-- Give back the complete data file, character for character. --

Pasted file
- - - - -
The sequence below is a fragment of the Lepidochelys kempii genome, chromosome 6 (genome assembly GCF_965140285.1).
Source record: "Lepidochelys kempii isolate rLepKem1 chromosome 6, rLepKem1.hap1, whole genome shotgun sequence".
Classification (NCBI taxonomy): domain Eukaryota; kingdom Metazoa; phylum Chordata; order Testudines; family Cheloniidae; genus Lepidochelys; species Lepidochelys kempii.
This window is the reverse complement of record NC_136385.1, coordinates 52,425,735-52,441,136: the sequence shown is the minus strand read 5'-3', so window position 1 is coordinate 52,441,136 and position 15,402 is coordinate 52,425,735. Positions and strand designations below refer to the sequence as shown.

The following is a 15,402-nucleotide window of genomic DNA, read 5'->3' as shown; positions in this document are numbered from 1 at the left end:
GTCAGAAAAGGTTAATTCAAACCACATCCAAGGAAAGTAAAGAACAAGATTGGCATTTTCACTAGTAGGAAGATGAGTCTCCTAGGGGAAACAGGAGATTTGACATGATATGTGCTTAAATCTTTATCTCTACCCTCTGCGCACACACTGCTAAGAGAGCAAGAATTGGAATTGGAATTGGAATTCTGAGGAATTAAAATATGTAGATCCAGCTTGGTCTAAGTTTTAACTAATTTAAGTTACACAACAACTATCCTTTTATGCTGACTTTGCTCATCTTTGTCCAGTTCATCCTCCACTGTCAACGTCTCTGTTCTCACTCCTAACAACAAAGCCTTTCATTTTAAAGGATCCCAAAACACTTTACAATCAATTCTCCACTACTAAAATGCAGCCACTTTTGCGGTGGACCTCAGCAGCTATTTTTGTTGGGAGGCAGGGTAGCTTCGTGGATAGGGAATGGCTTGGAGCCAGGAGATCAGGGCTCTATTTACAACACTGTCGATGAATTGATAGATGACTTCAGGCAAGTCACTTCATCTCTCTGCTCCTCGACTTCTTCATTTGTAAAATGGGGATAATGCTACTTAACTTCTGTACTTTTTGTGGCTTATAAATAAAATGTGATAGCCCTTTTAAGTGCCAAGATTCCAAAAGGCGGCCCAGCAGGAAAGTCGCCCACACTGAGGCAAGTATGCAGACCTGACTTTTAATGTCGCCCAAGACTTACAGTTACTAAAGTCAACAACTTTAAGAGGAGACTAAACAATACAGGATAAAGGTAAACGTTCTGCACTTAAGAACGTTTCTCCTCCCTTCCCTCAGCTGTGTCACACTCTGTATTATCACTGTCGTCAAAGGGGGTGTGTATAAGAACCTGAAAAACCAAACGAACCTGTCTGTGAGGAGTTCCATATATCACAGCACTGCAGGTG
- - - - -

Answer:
The sequence below is a fragment of the Lepidochelys kempii genome, chromosome 6 (genome assembly GCF_965140285.1).
Source record: "Lepidochelys kempii isolate rLepKem1 chromosome 6, rLepKem1.hap1, whole genome shotgun sequence".
Classification (NCBI taxonomy): domain Eukaryota; kingdom Metazoa; phylum Chordata; order Testudines; family Cheloniidae; genus Lepidochelys; species Lepidochelys kempii.
This window is the reverse complement of record NC_136385.1, coordinates 52,425,735-52,441,136: the sequence shown is the minus strand read 5'-3', so window position 1 is coordinate 52,441,136 and position 15,402 is coordinate 52,425,735. Positions and strand designations below refer to the sequence as shown.

The following is a 15,402-nucleotide window of genomic DNA, read 5'->3' as shown; positions in this document are numbered from 1 at the left end:
GTCAGAAAAGGTTAATTCAAACCACATCCAAGGAAAGTAAAGAACAAGATTGGCATTTTCACTAGTAGGAAGATGAGTCTCCTAGGGGAAACAGGAGATTTGACATGATATGTGCTTAAATCTTTATCTCTACCCTCTGCGCACACACTGCTAAGAGAGCAAGAATTGGAATTGGAATTGGAATTCTGAGGAATTAAAATATGTAGATCCAGCTTGGTCTAAGTTTTAACTAATTTAAGTTACACAACAACTATCCTTTTATGCTGACTTTGCTCATCTTTGTCCAGTTCATCCTCCACTGTCAACGTCTCTGTTCTCACTCCTAACAACAAAGCCTTTCATTTTAAAGGATCCCAAAACACTTTACAATCAATTCTCCACTACTAAAATGCAGCCACTTTTGCGGTGGACCTCAGCAGCTATTTTTGTTGGGAGGCAGGGTAGCTTCGTGGATAGGGAATGGCTTGGAGCCAGGAGATCAGGGCTCTATTTACAACACTGTCGATGAATTGATAGATGACTTCAGGCAAGTCACTTCATCTCTCTGCTCCTCGACTTCTTCATTTGTAAAATGGGGATAATGCTACTTAACTTCTGTACTTTTTGTGGCTTATAAATAAAATGTGATAGCCCTTTTAAGTGCCAAGATTCCAAAAGGCGGCCCAGCAGGAAAGTCGCCCACACTGAGGCAAGTATGCAGACCTGACTTTTAATGTCGCCCAAGACTTACAGTTACTAAAGTCAACAACTTTAAGAGGAGACTAAACAATACAGGATAAAGGTAAACGTTCTGCACTTAAGAACGTTTCTCCTCCCTTCCCTCAGCTGTGTCACACTCTGTATTATCACTGTCGTCAAAGGGGGTGTGTATAAGAACCTGAAAAACCAAACGAACCTGTCTGTGAGGAGTTCCATATATCACAGCACTGCAGGTG